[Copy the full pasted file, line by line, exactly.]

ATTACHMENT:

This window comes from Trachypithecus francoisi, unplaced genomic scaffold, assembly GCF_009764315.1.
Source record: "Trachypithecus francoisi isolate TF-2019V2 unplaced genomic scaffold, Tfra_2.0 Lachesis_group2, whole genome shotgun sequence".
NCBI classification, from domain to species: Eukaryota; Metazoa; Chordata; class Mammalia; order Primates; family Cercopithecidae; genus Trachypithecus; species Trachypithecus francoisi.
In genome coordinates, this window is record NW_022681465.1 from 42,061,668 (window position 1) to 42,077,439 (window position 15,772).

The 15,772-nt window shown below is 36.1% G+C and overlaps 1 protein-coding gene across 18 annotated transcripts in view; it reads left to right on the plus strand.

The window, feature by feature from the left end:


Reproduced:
This window comes from Trachypithecus francoisi, unplaced genomic scaffold, assembly GCF_009764315.1.
Source record: "Trachypithecus francoisi isolate TF-2019V2 unplaced genomic scaffold, Tfra_2.0 Lachesis_group2, whole genome shotgun sequence".
NCBI classification, from domain to species: Eukaryota; Metazoa; Chordata; class Mammalia; order Primates; family Cercopithecidae; genus Trachypithecus; species Trachypithecus francoisi.
In genome coordinates, this window is record NW_022681465.1 from 42,061,668 (window position 1) to 42,077,439 (window position 15,772).

The 15,772-nt window shown below is 36.1% G+C and overlaps 1 protein-coding gene across 18 annotated transcripts in view; it reads left to right on the plus strand.

The window, feature by feature from the left end: